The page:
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References to Freemasonry in popular culture range from the vitriolic to the innocuous. Far more often they are merely misinformed allusions from which Freemasonry faces a far more insidious threat; that of being marginalized, trivialized, and fictionalized. Most of the references noted on this site are harmless, simply pointing out that Freemasonry has played a role in our society; some are humorous, yet some are disturbing in their associations.
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Robert Southey
Robert Southey (12 August 1774 - 21 March 1843)—a radical if not revolutionary English poet whose populist sentiments took a conservative, reactionary turn in his later years—was appointed England's poet laureat in 1813. There is no available evidence that he was either a freemason or, contrari-wise, held anti-masonic views.1 Referring to a spider2 as "Old Free-Mason" in verse 2, and then as emblematic of Satan in the following verse is less than complimentary, but need not be interpreted as anti-masonic.
To a Spider
I
Spider! thou need'st not run in fear about
To shun my curious eyes;
I won't humanely crush thy bowels out
Lest thou should'st eat the flies;
Nor will I roast thee with a damn'd delight
Thy strange instinctive fortitude to see,
For there is One who might
One day roast me.
2
Thou art welcome to a Rhymer sore-perplext,
The subject of his verse;
There's many a one who on a better text
Perhaps might comment worse.
Then shrink not, old Free-Mason, from my view,
But quietly like me spin out the line;
Do thou thy work pursue
As I will mine.
3
Weaver of snares, thou emblemest the ways
Of Satan, Sire of lies;
Hell's huge black Spider, for mankind he lays
His toils, as thou for flies.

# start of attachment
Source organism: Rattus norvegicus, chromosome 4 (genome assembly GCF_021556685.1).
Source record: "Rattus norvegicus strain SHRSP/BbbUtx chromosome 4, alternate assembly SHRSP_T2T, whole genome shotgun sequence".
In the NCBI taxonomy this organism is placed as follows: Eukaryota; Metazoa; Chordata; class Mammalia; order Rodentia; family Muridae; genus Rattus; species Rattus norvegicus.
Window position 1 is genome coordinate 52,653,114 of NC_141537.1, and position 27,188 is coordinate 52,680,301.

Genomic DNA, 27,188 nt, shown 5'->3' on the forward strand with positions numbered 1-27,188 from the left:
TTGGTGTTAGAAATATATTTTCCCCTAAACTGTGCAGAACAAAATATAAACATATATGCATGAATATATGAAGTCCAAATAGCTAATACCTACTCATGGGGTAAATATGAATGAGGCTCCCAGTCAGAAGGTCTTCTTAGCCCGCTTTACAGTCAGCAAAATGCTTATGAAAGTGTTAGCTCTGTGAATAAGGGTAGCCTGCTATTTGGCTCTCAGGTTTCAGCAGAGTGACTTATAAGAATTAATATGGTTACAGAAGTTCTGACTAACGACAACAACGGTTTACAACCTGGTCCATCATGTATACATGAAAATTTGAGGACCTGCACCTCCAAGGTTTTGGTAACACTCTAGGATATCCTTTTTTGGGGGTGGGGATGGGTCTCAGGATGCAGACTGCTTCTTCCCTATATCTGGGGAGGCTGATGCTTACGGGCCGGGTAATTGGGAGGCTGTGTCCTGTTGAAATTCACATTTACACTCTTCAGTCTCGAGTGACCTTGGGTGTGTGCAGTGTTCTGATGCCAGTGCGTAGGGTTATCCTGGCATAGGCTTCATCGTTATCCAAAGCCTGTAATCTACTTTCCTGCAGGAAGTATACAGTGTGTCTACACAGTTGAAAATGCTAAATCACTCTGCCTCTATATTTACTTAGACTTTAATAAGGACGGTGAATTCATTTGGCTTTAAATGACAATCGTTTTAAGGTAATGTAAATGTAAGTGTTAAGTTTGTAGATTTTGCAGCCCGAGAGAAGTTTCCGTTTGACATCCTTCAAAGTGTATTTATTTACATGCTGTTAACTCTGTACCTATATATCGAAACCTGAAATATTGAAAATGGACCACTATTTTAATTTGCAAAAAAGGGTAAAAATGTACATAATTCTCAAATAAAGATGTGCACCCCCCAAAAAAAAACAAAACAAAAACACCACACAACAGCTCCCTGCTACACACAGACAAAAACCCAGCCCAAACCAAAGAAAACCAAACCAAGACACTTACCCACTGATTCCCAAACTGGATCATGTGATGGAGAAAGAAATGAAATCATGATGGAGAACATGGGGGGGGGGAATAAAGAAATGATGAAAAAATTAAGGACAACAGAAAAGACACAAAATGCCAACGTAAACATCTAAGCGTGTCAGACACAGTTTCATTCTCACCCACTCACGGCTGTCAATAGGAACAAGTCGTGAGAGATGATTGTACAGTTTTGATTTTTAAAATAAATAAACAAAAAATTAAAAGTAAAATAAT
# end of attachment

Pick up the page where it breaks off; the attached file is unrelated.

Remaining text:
When Betty's busy eye runs round the room,
Woe to that nice geometry, if seen!
But where is he whose broom The earth shall clean?
4
Spider! of old thy flimsy webs were thought,
And 'twas a likeness true,
To emblem laws in which the weak are caught,
But which the strong break through:
And if a victim in thy toils is ta'en,
Like some poor client is that wretched fly;
I'll warrant thee thou'lt drain
His life-blood dry.
5
And is not thy weak work like human schemes
And care on earth employ'd?
Such are young hopes and Love's delightful dreams
So easily destroy'd!
So does the Statesman, whilst the Avengers sleep,
Self-deem'd secure, his wiles in secret lay,
Soon shall destruction sweep
His work away.
6
Thou busy labourer! one resemblance more
May yet the verse prolong,
For, Spider, thou art like the Poet poor,
Whom thou hast help'd in song.
Both busily our needful food to win.
We work, as Nature taught, with ceaseless pains;
Thy bowels thou dost spin,
I spin my brains.
Westbury, 1798.

1."The merest accident brought me acquainted with a Liegois, a great manufacturer, &c., and I have not found that men talk to me with the less confidence because I am not a freemason." The Life and Correspondence of Robert Southey. Edited by His Son, The Rey. Charles Cuthbert Southey, M.A. Curate of Plumbland, Cumberland. In Six Volumes. Vol. Iv. London: Printed for Longman, Brown, Green, and Longmans, Paternoster-Row. 1850. p. 132.
2.A Choice of Southeys Verse, Robert Southey. London : Faber and Faber Limited, 1970.ISBN : 0 571 09055 9. pp.28-30. A portrait of Robert Southey, from a painting by John Opie, engraved by W. H. Eagleton. Reproduced from The Life and Correspondence of the Late Robert Southey (1850).

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